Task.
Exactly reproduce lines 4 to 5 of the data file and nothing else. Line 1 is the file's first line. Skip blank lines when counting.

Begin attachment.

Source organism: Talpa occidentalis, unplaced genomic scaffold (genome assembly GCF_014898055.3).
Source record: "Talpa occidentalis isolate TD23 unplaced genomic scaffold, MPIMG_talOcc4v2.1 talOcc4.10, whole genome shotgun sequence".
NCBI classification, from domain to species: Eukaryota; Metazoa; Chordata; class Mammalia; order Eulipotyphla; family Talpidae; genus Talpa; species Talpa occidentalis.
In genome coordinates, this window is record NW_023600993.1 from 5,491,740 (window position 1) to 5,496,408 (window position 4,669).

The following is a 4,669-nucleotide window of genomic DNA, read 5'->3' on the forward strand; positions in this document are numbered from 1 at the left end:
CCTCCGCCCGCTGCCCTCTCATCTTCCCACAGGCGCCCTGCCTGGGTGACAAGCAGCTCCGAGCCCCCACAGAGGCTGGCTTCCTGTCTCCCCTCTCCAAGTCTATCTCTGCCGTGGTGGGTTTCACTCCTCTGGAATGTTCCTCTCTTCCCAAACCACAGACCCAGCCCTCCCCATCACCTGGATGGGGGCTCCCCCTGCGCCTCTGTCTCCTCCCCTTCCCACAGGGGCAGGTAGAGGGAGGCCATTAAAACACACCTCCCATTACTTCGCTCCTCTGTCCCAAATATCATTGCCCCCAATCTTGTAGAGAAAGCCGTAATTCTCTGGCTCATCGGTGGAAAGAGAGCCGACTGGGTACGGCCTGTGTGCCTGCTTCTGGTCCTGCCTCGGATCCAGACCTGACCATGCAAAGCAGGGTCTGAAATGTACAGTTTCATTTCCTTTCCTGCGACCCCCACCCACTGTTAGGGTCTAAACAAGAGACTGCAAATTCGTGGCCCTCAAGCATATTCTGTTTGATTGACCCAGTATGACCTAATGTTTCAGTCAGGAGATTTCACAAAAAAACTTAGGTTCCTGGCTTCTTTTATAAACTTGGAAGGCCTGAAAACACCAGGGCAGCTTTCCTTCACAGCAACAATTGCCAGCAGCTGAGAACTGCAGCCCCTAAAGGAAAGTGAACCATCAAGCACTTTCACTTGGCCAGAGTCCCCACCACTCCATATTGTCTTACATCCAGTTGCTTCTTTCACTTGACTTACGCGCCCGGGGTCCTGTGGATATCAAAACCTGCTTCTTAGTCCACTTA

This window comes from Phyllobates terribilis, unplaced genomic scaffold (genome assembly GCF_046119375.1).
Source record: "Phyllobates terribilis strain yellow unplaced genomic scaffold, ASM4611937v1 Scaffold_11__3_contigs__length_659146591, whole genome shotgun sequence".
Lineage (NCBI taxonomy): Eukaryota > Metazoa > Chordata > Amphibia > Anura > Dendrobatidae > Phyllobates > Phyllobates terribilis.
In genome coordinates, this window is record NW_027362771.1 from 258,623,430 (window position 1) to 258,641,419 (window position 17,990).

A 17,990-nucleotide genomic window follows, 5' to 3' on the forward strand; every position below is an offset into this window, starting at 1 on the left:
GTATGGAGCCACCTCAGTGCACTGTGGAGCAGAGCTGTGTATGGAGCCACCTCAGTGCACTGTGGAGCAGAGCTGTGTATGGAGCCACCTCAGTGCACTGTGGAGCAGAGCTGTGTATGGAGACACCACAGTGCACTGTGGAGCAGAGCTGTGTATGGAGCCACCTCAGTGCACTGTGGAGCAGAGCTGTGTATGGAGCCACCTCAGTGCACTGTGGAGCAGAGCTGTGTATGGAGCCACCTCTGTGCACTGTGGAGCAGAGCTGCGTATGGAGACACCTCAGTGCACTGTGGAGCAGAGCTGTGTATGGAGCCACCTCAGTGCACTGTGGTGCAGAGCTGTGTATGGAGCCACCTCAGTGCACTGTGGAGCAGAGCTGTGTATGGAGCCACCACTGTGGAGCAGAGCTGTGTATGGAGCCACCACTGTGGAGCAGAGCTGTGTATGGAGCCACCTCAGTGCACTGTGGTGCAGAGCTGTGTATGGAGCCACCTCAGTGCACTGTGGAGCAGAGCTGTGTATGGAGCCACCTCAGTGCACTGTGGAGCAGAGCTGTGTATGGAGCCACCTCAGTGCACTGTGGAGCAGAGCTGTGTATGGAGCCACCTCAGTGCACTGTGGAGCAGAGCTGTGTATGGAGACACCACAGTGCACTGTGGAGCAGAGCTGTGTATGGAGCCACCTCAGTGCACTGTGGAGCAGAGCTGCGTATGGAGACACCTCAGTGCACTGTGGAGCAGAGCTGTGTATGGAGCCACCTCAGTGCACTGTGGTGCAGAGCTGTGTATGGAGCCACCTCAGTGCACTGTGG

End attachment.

In genome coordinates, this window is record NW_023600993.1 from 5,491,740 (window position 1) to 5,496,408 (window position 4,669).

The following is a 4,669-nucleotide window of genomic DNA, read 5'->3' on the forward strand; positions in this document are numbered from 1 at the left end: